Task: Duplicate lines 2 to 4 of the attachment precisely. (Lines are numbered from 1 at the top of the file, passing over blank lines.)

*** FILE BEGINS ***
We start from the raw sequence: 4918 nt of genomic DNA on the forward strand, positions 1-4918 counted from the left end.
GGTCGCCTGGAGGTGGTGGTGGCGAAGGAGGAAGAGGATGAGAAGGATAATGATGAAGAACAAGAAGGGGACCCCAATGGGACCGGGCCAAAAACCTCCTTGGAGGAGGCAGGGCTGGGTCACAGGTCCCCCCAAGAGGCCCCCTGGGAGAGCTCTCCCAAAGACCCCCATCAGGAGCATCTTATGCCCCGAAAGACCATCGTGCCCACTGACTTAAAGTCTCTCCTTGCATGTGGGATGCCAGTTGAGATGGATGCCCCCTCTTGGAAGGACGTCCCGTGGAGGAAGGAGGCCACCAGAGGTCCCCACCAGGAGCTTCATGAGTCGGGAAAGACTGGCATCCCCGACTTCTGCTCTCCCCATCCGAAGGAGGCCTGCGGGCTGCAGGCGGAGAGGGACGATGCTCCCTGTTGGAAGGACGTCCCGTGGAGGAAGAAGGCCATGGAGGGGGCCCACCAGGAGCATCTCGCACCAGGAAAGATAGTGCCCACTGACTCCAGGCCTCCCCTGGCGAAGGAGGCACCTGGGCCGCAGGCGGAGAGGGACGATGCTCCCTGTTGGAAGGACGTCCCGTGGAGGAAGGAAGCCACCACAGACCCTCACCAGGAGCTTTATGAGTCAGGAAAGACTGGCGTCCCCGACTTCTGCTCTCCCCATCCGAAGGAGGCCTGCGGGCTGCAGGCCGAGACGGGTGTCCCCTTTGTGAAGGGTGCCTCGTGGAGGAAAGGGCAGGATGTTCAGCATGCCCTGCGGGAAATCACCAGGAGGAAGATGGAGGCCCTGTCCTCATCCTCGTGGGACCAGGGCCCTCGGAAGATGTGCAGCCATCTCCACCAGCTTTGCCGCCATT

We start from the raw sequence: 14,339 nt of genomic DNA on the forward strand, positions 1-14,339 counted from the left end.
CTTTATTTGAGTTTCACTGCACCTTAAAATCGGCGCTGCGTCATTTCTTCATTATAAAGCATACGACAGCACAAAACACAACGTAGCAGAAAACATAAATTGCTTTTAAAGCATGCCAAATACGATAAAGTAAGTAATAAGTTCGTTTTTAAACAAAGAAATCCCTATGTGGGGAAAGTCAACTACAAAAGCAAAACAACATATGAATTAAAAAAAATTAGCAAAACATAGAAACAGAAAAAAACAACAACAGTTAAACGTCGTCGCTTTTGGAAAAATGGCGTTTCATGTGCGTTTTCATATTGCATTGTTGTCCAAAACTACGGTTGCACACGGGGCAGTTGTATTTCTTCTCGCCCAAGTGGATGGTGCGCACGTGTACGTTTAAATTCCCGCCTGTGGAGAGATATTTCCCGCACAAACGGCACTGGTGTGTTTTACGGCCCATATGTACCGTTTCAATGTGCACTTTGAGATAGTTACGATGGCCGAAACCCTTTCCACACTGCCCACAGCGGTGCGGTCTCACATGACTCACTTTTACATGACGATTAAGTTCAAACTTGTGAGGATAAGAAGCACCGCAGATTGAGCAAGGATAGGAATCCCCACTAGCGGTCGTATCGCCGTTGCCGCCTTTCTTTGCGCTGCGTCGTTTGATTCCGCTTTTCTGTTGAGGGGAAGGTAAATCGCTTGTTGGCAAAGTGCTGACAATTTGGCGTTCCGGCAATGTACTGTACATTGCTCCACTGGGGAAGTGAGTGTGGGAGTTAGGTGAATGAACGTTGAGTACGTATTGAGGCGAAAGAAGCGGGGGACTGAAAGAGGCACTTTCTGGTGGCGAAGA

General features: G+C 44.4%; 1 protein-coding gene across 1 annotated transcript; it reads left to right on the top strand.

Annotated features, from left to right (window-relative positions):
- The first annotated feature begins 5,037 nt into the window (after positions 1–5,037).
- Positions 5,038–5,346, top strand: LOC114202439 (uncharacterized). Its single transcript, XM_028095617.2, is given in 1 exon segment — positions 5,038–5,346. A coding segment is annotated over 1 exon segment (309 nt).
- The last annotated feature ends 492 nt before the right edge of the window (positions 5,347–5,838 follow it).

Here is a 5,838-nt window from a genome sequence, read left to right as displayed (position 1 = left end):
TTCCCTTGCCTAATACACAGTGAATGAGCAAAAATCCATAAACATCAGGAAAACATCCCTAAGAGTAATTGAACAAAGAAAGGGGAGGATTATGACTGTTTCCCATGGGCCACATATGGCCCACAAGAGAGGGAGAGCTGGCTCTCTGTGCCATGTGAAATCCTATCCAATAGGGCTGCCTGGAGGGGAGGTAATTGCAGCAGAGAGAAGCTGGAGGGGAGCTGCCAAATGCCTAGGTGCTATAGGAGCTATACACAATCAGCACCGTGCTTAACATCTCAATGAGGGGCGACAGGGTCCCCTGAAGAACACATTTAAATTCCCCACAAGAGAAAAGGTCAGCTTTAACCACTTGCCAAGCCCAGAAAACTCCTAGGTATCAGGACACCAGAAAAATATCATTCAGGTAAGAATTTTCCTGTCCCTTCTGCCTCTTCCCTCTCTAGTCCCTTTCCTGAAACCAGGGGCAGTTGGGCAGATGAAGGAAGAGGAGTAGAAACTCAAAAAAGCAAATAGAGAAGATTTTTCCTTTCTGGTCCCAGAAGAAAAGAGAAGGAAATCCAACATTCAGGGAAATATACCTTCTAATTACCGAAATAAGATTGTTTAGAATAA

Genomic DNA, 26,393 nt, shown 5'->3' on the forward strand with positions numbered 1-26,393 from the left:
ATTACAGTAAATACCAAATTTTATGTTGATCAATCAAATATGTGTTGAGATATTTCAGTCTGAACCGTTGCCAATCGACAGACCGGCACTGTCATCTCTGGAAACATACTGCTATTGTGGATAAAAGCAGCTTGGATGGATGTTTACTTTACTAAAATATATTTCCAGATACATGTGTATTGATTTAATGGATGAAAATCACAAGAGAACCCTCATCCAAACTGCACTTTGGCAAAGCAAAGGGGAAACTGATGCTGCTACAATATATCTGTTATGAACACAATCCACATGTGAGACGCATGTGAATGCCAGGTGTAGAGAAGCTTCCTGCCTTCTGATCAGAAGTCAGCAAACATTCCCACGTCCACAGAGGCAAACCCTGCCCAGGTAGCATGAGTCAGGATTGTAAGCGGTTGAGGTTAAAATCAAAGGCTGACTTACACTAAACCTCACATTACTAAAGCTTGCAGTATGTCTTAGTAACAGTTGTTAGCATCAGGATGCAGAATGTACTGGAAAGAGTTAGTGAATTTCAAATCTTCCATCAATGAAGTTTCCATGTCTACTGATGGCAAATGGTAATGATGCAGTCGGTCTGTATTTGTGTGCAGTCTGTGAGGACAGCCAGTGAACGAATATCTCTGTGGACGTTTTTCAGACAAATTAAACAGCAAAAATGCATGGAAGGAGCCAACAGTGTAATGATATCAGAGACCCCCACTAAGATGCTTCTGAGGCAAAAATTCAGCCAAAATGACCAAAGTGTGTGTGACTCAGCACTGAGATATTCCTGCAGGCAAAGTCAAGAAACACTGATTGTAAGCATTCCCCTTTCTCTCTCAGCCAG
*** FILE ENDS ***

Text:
GGTCGCCTGGAGGTGGTGGTGGCGAAGGAGGAAGAGGATGAGAAGGATAATGATGAAGAACAAGAAGGGGACCCCAATGGGACCGGGCCAAAAACCTCCTTGGAGGAGGCAGGGCTGGGTCACAGGTCCCCCCAAGAGGCCCCCTGGGAGAGCTCTCCCAAAGACCCCCATCAGGAGCATCTTATGCCCCGAAAGACCATCGTGCCCACTGACTTAAAGTCTCTCCTTGCATGTGGGATGCCAGTTGAGATGGATGCCCCCTCTTGGAAGGACGTCCCGTGGAGGAAGGAGGCCACCAGAGGTCCCCACCAGGAGCTTCATGAGTCGGGAAAGACTGGCATCCCCGACTTCTGCTCTCCCCATCCGAAGGAGGCCTGCGGGCTGCAGGCGGAGAGGGACGATGCTCCCTGTTGGAAGGACGTCCCGTGGAGGAAGAAGGCCATGGAGGGGGCCCACCAGGAGCATCTCGCACCAGGAAAGATAGTGCCCACTGACTCCAGGCCTCCCCTGGCGAAGGAGGCACCTGGGCCGCAGGCGGAGAGGGACGATGCTCCCTGTTGGAAGGACGTCCCGTGGAGGAAGGAAGCCACCACAGACCCTCACCAGGAGCTTTATGAGTCAGGAAAGACTGGCGTCCCCGACTTCTGCTCTCCCCATCCGAAGGAGGCCTGCGGGCTGCAGGCCGAGACGGGTGTCCCCTTTGTGAAGGGTGCCTCGTGGAGGAAAGGGCAGGATGTTCAGCATGCCCTGCGGGAAATCACCAGGAGGAAGATGGAGGCCCTGTCCTCATCCTCGTGGGACCAGGGCCCTCGGAAGATGTGCAGCCATCTCCACCAGCTTTGCCGCCATT

We start from the raw sequence: 14,339 nt of genomic DNA on the forward strand, positions 1-14,339 counted from the left end.
CTTTATTTGAGTTTCACTGCACCTTAAAATCGGCGCTGCGTCATTTCTTCATTATAAAGCATACGACAGCACAAAACACAACGTAGCAGAAAACATAAATTGCTTTTAAAGCATGCCAAATACGATAAAGTAAGTAATAAGTTCGTTTTTAAACAAAGAAATCCCTATGTGGGGAAAGTCAACTACAAAAGCAAAACAACATATGAATTAAAAAAAATTAGCAAAACATAGAAACAGAAAAAAACAACAACAGTTAAACGTCGTCGCTTTTGGAAAAATGGCGTTTCATGTGCGTTTTCATATTGCATTGTTGTCCAAAACTACGGTTGCACACGGGGCAGTTGTATTTCTTCTCGCCCAAGTGGATGGTGCGCACGTGTACGTTTAAATTCCCGCCTGTGGAGAGATATTTCCCGCACAAACGGCACTGGTGTGTTTTACGGCCCATATGTACCGTTTCAATGTGCACTTTGAGATAGTTACGATGGCCGAAACCCTTTCCACACTGCCCACAGCGGTGCGGTCTCACATGACTCACTTTTACATGACGATTAAGTTCAAACTTGTGAGGATAAGAAGCACCGCAGATTGAGCAAGGATAGGAATCCCCACTAGCGGTCGTATCGCCGTTGCCGCCTTTCTTTGCGCTGCGTCGTTTGATTCCGCTTTTCTGTTGAGGGGAAGGTAAATCGCTTGTTGGCAAAGTGCTGACAATTTGGCGTTCCGGCAATGTACTGTACATTGCTCCACTGGGGAAGTGAGTGTGGGAGTTAGGTGAATGAACGTTGAGTACGTATTGAGGCGAAAGAAGCGGGGGACTGAAAGAGGCACTTTCTGGTGGCGAAGA